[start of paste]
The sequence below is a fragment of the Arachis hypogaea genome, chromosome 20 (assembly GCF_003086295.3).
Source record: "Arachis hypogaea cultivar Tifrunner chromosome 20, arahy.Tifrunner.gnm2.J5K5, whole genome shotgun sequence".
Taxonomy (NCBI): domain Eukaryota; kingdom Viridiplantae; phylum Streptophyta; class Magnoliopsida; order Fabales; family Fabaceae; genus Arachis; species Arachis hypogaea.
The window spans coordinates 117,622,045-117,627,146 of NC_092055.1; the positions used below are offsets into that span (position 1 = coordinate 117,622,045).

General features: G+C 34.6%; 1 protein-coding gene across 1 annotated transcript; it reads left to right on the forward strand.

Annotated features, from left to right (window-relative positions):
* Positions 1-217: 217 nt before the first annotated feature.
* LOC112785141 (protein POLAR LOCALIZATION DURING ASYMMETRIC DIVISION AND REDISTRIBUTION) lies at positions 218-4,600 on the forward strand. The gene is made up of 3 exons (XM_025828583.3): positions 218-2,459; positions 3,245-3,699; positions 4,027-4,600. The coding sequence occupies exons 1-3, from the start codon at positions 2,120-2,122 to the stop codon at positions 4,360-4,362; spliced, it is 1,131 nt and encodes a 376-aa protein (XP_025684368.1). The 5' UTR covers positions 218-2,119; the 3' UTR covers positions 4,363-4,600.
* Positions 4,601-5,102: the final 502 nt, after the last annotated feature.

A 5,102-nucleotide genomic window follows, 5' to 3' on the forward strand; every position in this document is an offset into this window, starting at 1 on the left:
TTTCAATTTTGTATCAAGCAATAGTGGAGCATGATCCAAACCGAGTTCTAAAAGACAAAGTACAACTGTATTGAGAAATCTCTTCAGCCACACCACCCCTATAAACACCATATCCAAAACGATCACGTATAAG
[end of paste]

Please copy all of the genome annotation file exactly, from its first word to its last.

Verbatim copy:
The sequence below is a fragment of the Arachis hypogaea genome, chromosome 20 (assembly GCF_003086295.3).
Source record: "Arachis hypogaea cultivar Tifrunner chromosome 20, arahy.Tifrunner.gnm2.J5K5, whole genome shotgun sequence".
Taxonomy (NCBI): domain Eukaryota; kingdom Viridiplantae; phylum Streptophyta; class Magnoliopsida; order Fabales; family Fabaceae; genus Arachis; species Arachis hypogaea.
The window spans coordinates 117,622,045-117,627,146 of NC_092055.1; the positions used below are offsets into that span (position 1 = coordinate 117,622,045).

General features: G+C 34.6%; 1 protein-coding gene across 1 annotated transcript; it reads left to right on the forward strand.

Annotated features, from left to right (window-relative positions):
* Positions 1-217: 217 nt before the first annotated feature.
* LOC112785141 (protein POLAR LOCALIZATION DURING ASYMMETRIC DIVISION AND REDISTRIBUTION) lies at positions 218-4,600 on the forward strand. The gene is made up of 3 exons (XM_025828583.3): positions 218-2,459; positions 3,245-3,699; positions 4,027-4,600. The coding sequence occupies exons 1-3, from the start codon at positions 2,120-2,122 to the stop codon at positions 4,360-4,362; spliced, it is 1,131 nt and encodes a 376-aa protein (XP_025684368.1). The 5' UTR covers positions 218-2,119; the 3' UTR covers positions 4,363-4,600.
* Positions 4,601-5,102: the final 502 nt, after the last annotated feature.

A 5,102-nucleotide genomic window follows, 5' to 3' on the forward strand; every position in this document is an offset into this window, starting at 1 on the left:
TTTCAATTTTGTATCAAGCAATAGTGGAGCATGATCCAAACCGAGTTCTAAAAGACAAAGTACAACTGTATTGAGAAATCTCTTCAGCCACACCACCCCTATAAACACCATATCCAAAACGATCACGTATAAG